5. Is Vermicelli Healthier Than Egg Noodles?

Vermicelli noodles are likely healthier than egg noodles, as they tend to be lower in dietary cholesterol, saturated fat, and sugar compared to most egg noodle brands. However, egg noodles are often slightly higher in protein than vermicelli.

Most brands of egg noodles have similar ingredients as normal wheat pasta—but just with added egg or egg yolk. Nutritionally, the egg adds some protein, but not a lot. Most egg noodles have 8g of protein per serving—compared to 7g in semolina vermicelli.

What about sugar? Most kinds of pasta are sugar-free—but not egg noodles. I checked 3 different brands of egg noodles, and all of them had 2g of sugar per serving. Not a ton, but all the vermicelli brands I checked had 0g of sugar.

Next let’s cover dietary cholesterol. Vermicelli is cholesterol free. With egg noodles, it depends on the brand. The popular “No Yolks” brand is cholesterol-free, but many other egg noodles have ~65mg of cholesterol (22% of your daily value).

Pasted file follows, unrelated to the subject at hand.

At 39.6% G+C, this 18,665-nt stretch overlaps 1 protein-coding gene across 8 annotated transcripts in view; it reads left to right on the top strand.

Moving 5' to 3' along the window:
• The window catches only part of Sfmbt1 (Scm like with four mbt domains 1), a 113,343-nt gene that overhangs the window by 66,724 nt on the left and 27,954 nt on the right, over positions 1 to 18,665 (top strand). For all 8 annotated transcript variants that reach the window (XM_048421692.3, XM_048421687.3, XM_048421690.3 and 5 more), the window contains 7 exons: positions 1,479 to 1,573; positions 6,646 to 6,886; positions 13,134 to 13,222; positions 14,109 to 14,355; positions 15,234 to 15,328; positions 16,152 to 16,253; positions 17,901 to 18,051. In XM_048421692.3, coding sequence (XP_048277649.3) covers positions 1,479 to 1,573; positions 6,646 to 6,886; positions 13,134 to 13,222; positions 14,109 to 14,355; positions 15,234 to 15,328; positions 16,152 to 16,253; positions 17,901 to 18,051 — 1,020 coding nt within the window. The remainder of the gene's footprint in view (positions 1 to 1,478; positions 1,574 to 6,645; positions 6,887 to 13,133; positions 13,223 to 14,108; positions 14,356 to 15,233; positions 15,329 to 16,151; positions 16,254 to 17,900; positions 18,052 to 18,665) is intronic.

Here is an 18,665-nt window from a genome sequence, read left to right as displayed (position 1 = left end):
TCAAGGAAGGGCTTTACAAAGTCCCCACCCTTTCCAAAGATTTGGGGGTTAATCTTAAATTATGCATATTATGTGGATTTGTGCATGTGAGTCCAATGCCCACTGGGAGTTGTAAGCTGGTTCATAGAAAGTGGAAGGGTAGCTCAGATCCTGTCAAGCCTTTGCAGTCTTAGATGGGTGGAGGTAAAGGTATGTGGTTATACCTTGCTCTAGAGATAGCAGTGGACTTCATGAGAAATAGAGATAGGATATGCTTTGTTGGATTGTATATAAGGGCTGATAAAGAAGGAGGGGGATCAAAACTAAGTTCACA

Saturated fat is another area where most egg noodles seem worse than vermicelli. Most egg noodles have around a 1g or 0.5g of saturated fat per serving. But all the brands of vermicelli I checked had 0 grams.

Of course, there are debates in nutrition about whether saturated fat and dietary cholesterol are even that bad… The evidence is mixed. But most leading health organizations still recommend limiting saturated fat at least.

So overall, vermicelli seems a bit healthier than egg noodles, based on common nutritional wisdom.

6. Is Vermicelli Healthier Than Rice?

To compare vermicelli with rice, we need to clarify what kind of rice we’re talking about. White rice is more processed than brown rice, so it has less fiber, magnesium, and other nutrients. (source)

The extra fiber in brown rice means it is a bit lower on the glycemic index (GI), with a score of 50—compared to 72 for white rice. Rice vermicelli scores a 58 on the glycemic index, so it’s in between these scores.